since most non-trivial objects have some type of correlation relationship across their attributes, using thread-safe collections as attributes is not sufficient to make an object thread-safe.

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In addition, behavior/methods/operations, within the class could operate on a single thread-safe attribute in a non-thread safe way (e.g. interation without a covering lock for certain kinds of 'thread safe' objects, such as a SynchronizedMap). –  Kevin Brock Dec 22 '09 at 5:30
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What is thread safety?

Thread safety simply means that the fields of an object or class always maintain a valid state, as observed by other objects and classes, even when used concurrently by multiple threads.

A thread-safe object is one that always maintains a valid state, as observed by other classes and objects, even in a multithreaded environment.

According to the API documentation, you have to use this function to ensure thread-safety:

synchronizedCollection(Collection c) 
         Returns a synchronized (thread-safe) collection 
         backed by the specified collection

Reading that, it is my opinion that you have to use the above function to ensure a thread-safe Collection. However, you do not have to use them for all Collections and there are faster Collections that are thread-safe such as ConcurrentHashMap. The underlying nature of CopyOnWriteArraySet ensures thread-safe operations.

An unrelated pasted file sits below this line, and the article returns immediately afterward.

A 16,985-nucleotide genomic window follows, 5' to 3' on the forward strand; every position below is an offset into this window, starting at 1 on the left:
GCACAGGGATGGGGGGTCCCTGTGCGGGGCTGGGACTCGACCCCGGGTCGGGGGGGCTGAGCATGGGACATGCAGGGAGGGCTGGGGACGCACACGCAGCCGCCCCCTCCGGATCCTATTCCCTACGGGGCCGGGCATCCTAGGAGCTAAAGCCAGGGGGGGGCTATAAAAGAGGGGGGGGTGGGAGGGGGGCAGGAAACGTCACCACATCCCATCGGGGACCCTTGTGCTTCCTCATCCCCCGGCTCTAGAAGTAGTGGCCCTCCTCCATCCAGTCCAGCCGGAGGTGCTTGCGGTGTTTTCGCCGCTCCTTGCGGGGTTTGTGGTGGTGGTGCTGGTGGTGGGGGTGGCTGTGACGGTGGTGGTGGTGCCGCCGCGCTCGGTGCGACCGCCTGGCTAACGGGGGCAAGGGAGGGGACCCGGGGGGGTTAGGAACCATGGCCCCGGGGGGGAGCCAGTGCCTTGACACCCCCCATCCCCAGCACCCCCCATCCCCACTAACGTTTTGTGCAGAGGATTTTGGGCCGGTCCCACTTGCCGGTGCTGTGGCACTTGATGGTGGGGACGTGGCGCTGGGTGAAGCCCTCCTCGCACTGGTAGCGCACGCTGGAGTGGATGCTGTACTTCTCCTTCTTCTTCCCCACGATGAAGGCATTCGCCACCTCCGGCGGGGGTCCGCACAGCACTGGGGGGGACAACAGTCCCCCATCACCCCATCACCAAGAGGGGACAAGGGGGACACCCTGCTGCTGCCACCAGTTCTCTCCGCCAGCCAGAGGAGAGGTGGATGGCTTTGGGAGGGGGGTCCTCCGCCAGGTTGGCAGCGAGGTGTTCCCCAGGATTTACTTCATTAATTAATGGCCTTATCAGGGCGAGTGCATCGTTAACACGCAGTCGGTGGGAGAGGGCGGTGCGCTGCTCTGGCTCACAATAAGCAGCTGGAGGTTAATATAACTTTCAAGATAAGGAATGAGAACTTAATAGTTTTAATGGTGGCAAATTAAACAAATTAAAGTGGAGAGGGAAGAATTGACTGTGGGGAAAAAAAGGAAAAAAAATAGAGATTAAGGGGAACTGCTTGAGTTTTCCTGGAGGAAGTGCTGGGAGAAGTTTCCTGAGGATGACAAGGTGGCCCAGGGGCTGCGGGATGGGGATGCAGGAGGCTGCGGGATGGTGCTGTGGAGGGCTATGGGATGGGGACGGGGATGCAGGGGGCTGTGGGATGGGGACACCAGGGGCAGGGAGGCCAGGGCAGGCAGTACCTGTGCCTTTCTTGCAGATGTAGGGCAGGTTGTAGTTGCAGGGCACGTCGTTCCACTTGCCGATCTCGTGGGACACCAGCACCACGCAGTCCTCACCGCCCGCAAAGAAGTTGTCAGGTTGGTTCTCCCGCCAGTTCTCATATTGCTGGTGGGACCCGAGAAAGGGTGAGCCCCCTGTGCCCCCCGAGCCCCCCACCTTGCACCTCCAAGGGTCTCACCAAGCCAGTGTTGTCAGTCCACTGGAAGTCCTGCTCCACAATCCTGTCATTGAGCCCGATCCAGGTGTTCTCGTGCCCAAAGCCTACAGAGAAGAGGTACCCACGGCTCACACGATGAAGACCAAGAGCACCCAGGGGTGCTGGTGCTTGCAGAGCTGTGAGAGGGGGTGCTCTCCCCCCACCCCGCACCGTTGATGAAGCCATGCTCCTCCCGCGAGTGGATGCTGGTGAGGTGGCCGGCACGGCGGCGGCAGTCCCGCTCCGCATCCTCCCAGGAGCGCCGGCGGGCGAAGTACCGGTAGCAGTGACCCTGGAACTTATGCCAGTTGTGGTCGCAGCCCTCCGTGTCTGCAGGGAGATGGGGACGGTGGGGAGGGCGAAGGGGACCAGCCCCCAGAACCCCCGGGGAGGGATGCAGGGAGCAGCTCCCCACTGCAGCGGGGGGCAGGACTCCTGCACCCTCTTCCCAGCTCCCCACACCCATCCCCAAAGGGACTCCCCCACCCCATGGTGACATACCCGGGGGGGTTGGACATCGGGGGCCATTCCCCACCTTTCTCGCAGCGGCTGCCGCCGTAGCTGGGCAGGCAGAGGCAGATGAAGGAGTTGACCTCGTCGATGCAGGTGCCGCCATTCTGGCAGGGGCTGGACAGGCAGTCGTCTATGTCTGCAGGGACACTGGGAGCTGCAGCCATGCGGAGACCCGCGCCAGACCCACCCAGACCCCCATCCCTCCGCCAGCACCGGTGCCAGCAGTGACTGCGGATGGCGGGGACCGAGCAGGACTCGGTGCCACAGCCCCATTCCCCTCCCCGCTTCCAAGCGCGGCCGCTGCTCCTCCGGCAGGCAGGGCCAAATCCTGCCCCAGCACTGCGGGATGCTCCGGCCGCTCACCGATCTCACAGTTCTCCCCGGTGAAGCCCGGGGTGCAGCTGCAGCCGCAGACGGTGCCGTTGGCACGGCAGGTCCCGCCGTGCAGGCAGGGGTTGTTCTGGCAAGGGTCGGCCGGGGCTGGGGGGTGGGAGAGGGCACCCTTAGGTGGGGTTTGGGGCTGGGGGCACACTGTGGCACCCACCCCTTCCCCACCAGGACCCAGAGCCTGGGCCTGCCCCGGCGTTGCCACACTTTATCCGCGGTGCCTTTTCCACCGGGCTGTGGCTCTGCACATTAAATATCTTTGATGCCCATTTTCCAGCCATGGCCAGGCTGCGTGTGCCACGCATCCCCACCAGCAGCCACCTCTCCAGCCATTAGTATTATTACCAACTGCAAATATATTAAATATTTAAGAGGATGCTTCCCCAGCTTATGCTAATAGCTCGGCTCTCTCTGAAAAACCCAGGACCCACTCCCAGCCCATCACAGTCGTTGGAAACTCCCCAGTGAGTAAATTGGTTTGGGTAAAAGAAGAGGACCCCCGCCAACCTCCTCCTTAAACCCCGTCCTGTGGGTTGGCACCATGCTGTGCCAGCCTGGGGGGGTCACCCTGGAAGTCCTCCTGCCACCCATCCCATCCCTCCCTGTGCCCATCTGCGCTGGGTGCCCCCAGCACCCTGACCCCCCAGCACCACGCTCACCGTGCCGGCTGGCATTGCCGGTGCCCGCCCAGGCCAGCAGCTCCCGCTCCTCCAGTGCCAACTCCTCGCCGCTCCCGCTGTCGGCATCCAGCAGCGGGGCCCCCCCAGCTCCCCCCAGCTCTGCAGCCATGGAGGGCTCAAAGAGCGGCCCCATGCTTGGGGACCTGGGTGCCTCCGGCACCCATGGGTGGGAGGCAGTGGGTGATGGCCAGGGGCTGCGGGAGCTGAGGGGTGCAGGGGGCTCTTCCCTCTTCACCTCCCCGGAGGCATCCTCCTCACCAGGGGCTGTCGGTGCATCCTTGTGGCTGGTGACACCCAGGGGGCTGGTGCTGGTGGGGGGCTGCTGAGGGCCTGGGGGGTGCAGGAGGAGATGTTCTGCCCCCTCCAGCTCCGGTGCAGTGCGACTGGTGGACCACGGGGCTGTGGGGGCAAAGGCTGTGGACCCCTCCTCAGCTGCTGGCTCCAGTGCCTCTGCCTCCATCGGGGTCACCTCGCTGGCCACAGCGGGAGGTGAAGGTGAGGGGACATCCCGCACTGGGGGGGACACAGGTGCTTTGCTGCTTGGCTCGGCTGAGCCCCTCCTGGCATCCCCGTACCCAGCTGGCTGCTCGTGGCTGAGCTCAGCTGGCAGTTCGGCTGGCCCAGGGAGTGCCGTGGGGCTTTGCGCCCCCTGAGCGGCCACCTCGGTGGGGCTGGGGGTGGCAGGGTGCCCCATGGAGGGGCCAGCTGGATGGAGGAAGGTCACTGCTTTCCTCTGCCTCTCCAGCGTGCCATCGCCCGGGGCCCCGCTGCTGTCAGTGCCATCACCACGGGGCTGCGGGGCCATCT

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"According to the API documentation, you have to use this function to ensure thread-safety" this is not necessarily true. You could also simply use an already thread-safe collection - synchronizedCollection(Collection) just provides a convenient wrapper. You do not have to use it. –  matt b Dec 21 '09 at 18:22
    
You might use it for a non-thread safe collection such as HashMap. But nowadays, you would probably use one of the new collections such as ConcurrentHashMap, which will be faster. –  blackanchorage Dec 21 '09 at 18:25
    
@matt: Correct. I've updated my answer... –  user195488 Dec 21 '09 at 18:35